Details of Ethiopian crew’s actions gleaned from preliminary black-box data
By Andy Pasztor and Andrew Tangel, Wall Street journa
Pilots at the controls of the Boeing Co. 737 MAX that crashed in March in Ethiopia initially followed emergency procedures laid out by the plane maker but still failed to recover control of the jet, according to people briefed on the probe’s preliminary findings.
After turning off a flight-control system that was automatically pushing down the plane’s nose shortly after takeoff March 10, these people said, the crew couldn’t get the aircraft to climb and ended up turning it back on and relying on other steps before the final plunge killed all 157 people on board.
The sequence of events, still subject to further evaluation by investigators, calls into question assertions by Boeing and the U.S. Federal Aviation Administration over the past five months that by simply following established procedures to turn off the suspect stall-prevention feature, called MCAS, pilots could overcome a misfire of the system and avoid ending in a crash.
The pilots on Ethiopian Airlines Flight 302 initially reacted to the emergency by shutting off power to electric motors driven by the automated system, these people said, but then appear to have re-engaged the system to cope with a persistent steep nose-down angle. It wasn’t immediately clear why the pilots turned the automated system back on instead of continuing to follow Boeing’s standard emergency checklist, but government and industry officials said the likely reason would have been because manual controls to raise the nose didn’t achieve the desired results.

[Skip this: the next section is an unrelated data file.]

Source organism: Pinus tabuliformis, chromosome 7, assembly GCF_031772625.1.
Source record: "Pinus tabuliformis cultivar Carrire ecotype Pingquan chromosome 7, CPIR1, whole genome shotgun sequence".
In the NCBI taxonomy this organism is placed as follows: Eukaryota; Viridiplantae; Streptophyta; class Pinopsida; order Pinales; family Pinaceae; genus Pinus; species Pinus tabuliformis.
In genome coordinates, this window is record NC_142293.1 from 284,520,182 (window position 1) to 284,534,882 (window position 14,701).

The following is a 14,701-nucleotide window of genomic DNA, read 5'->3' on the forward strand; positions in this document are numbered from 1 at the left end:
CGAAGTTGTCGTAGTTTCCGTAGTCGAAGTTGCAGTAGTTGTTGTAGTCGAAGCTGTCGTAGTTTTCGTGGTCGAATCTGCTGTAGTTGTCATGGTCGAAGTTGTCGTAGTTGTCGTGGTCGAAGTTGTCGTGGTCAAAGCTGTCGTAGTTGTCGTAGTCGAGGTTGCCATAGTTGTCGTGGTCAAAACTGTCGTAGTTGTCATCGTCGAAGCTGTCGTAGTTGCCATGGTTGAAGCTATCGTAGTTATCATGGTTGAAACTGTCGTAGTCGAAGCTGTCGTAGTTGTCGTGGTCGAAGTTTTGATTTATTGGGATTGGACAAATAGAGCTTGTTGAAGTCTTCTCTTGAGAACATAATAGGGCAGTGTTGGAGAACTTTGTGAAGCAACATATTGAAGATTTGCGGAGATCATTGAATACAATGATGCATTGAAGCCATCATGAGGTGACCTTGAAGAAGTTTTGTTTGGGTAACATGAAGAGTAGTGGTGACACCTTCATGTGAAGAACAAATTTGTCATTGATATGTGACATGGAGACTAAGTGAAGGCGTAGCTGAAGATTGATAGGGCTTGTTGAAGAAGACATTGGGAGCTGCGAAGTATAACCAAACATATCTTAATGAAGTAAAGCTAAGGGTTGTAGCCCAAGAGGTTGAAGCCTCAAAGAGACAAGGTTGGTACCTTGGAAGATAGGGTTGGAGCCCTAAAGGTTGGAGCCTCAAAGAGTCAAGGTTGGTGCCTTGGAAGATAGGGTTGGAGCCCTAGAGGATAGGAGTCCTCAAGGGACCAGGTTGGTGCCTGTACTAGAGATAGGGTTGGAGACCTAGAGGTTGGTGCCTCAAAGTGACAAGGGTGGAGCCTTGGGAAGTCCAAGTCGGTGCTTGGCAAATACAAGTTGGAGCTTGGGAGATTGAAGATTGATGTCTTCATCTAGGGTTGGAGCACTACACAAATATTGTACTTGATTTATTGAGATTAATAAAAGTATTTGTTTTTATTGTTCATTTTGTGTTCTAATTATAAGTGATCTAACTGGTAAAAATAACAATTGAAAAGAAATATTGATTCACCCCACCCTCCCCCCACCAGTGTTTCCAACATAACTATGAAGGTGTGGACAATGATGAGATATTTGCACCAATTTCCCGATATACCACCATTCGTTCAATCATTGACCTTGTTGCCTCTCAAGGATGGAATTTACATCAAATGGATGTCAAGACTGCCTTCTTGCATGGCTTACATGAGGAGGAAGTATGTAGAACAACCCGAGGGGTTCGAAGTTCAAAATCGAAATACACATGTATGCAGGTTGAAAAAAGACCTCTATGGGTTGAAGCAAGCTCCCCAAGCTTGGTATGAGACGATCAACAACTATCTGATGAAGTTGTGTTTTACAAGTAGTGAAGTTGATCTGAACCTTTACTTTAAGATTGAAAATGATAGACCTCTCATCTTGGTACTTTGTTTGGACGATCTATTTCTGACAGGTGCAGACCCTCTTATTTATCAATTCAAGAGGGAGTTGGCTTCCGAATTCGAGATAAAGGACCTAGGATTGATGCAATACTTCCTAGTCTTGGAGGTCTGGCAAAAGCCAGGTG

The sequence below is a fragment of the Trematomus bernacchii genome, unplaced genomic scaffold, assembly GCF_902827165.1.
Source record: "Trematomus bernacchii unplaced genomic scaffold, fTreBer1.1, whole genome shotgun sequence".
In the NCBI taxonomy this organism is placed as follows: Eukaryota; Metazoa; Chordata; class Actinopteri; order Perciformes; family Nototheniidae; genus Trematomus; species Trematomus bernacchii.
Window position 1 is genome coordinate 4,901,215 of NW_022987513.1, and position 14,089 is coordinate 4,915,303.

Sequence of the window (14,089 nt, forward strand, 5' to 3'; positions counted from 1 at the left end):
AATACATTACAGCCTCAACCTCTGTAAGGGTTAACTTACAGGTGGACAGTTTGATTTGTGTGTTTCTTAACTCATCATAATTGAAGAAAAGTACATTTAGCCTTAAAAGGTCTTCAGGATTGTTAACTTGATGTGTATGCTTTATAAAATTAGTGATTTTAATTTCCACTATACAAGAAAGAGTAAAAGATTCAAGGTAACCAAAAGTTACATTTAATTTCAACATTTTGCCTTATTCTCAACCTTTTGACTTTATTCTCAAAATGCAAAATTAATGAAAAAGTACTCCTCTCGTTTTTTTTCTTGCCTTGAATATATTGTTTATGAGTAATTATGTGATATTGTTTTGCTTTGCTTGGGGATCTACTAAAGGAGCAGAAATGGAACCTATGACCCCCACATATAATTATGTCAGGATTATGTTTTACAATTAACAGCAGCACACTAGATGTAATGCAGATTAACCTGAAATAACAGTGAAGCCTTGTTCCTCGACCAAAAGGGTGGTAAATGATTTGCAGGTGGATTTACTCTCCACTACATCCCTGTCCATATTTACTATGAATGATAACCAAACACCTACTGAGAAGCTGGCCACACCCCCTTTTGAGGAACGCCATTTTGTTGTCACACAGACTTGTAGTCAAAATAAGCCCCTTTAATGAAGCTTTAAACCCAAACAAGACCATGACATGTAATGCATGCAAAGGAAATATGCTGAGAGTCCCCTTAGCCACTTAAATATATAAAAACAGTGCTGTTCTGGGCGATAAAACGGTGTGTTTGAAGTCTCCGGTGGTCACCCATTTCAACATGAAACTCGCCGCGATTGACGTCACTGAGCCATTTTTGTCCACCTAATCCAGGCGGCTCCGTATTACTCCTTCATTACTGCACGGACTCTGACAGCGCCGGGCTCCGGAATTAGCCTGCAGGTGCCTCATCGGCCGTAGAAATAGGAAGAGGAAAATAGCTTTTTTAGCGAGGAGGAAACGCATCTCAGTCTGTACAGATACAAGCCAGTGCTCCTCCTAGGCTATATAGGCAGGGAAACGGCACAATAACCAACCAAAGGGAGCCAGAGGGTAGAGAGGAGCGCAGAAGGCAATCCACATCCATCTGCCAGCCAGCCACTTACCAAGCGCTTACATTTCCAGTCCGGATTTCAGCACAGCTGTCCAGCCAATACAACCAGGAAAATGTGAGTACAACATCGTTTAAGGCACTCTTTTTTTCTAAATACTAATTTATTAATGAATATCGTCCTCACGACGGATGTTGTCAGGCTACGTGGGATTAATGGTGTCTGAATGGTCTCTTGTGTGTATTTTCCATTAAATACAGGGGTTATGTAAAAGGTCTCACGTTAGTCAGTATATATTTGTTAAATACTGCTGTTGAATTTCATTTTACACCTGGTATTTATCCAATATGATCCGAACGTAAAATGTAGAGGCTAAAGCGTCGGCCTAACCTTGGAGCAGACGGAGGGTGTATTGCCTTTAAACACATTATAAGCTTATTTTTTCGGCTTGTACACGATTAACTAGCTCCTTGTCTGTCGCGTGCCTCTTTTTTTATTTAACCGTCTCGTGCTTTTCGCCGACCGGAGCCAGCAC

After first cranking a manual wheel in the cockpit that controls the same movable surfaces on the plane’s tail that MCAS had affected, the pilots turned electric power back on, one of these people said. They began to use electric switches to try to raise the plane’s nose, according to these people. But the electric power also reactivated MCAS, allowing it to continue its strong downward commands, the people said.
The same automated system, also implicated in a 737 MAX crash in Indonesia in late October, has become the focus of various congressional and federal investigations, including a Justice Department criminal probe.
The latest details are based on data downloaded from the plane’s black-box recorders, these people said. They come as Ethiopian investigators prepare to release their report about their preliminary conclusions from the accident, anticipated in the coming days.
Investigators probing the Oct. 29 crash of Lion Air Flight 610 believe erroneous data from a single sensor caused the MCAS system to misfire, ultimately sending the plane into a fatal nose-dive and killing all 189 people on board. Some of the same key factors were at play in the Ethiopian crash, according to people briefed on the details of both crashes.
U.S. Investigators looked at debris from the crash in Bishoftu, Ethiopia, on March 12.
U.S. Investigators looked at debris from the crash in Bishoftu, Ethiopia, on March 12.PHOTO: JEMAL COUNTESS/GETTY IMAGES